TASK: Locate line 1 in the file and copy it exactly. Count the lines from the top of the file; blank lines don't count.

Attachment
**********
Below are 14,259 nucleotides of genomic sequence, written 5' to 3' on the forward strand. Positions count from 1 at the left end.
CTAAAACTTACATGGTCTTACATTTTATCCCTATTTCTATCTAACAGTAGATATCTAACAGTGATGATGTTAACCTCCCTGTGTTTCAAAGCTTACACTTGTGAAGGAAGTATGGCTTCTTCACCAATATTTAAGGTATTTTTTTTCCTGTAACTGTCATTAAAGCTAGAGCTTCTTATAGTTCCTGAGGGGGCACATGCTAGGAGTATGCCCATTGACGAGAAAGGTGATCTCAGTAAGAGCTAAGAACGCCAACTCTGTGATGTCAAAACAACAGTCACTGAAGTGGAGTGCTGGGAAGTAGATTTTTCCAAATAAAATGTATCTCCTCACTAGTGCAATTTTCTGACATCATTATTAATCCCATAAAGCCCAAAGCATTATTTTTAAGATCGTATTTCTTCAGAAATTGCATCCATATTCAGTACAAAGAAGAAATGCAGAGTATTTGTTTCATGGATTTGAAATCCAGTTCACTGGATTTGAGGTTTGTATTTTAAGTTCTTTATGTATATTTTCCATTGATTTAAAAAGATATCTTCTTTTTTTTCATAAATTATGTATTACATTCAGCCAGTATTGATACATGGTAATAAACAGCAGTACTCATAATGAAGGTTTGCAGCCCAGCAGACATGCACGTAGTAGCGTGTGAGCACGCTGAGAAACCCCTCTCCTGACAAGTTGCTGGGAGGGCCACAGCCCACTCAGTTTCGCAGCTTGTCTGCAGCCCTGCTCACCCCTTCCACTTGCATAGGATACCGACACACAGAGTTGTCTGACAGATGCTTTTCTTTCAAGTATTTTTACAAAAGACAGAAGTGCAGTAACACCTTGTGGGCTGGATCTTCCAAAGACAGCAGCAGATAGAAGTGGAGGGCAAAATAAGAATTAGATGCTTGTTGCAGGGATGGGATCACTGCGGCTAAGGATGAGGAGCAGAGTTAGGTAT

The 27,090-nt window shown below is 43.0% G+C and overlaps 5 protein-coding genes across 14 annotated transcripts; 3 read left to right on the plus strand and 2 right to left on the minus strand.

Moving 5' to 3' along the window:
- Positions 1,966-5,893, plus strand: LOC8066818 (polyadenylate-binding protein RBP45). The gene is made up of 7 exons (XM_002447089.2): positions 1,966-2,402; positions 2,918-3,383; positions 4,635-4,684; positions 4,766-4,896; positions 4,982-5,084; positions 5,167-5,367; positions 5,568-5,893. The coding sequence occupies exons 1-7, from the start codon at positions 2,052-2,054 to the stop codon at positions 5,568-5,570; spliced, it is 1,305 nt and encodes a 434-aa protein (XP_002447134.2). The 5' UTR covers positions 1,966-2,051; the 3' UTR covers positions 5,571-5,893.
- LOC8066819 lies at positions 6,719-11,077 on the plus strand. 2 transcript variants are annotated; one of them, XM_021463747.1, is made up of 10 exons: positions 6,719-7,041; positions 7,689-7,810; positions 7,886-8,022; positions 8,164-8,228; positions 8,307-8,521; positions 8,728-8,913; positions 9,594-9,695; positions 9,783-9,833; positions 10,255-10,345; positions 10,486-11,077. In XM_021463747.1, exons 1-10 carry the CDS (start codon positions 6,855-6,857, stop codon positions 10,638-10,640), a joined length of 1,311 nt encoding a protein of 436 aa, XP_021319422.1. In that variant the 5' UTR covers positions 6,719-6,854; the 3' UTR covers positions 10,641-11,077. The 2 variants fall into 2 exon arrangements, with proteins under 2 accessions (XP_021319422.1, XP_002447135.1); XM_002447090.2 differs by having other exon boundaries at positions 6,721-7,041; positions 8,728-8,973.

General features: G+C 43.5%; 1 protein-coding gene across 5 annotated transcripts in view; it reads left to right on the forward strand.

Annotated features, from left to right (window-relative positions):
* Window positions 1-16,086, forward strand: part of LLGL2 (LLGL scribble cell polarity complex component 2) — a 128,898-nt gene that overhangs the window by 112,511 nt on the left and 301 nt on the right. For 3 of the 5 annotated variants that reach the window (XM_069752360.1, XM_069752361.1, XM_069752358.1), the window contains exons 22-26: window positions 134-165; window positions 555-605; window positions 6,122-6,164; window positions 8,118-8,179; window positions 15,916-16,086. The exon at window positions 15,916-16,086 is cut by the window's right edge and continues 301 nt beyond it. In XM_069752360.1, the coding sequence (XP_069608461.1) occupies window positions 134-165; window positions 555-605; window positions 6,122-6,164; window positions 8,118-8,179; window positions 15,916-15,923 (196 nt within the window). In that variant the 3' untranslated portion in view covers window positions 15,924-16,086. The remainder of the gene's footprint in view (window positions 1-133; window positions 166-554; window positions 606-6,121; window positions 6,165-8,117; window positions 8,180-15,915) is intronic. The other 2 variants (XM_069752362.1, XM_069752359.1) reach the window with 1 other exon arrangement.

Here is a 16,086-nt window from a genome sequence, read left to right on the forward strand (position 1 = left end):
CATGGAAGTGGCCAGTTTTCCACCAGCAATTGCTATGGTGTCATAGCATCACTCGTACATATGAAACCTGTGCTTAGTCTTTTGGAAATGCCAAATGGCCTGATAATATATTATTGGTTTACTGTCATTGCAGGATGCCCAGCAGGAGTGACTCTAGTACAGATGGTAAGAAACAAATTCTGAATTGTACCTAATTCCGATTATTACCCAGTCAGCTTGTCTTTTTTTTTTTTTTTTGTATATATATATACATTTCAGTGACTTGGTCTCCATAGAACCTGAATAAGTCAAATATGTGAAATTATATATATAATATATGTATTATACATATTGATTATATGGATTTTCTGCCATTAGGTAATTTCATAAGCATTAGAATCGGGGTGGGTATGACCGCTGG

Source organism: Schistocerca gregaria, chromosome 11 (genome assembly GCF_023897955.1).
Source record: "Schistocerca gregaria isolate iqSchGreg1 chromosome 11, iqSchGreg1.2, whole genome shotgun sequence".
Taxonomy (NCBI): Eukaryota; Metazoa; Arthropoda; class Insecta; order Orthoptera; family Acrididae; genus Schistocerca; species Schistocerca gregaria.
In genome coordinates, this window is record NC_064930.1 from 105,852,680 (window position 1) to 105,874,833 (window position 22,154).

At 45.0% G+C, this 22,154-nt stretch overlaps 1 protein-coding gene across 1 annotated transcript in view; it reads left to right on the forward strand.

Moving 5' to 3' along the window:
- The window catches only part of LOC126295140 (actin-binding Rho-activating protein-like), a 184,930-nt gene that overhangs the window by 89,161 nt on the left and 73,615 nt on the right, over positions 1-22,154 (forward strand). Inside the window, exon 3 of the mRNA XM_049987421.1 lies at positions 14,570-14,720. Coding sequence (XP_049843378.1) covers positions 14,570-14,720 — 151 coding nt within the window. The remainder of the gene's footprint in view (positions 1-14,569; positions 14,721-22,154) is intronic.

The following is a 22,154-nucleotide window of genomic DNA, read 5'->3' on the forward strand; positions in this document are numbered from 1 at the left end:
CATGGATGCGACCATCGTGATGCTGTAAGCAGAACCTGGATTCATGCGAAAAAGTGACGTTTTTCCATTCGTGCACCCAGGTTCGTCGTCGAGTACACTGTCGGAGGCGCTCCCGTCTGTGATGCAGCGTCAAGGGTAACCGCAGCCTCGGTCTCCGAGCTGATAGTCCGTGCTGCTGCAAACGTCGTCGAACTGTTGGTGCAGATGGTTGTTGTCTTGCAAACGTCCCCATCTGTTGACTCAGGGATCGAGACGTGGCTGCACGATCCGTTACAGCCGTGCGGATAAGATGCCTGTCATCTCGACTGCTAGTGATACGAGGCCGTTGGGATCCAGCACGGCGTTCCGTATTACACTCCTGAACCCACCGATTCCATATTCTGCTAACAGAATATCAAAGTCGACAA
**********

Below are 14,259 nucleotides of genomic sequence, written 5' to 3' on the forward strand. Positions count from 1 at the left end.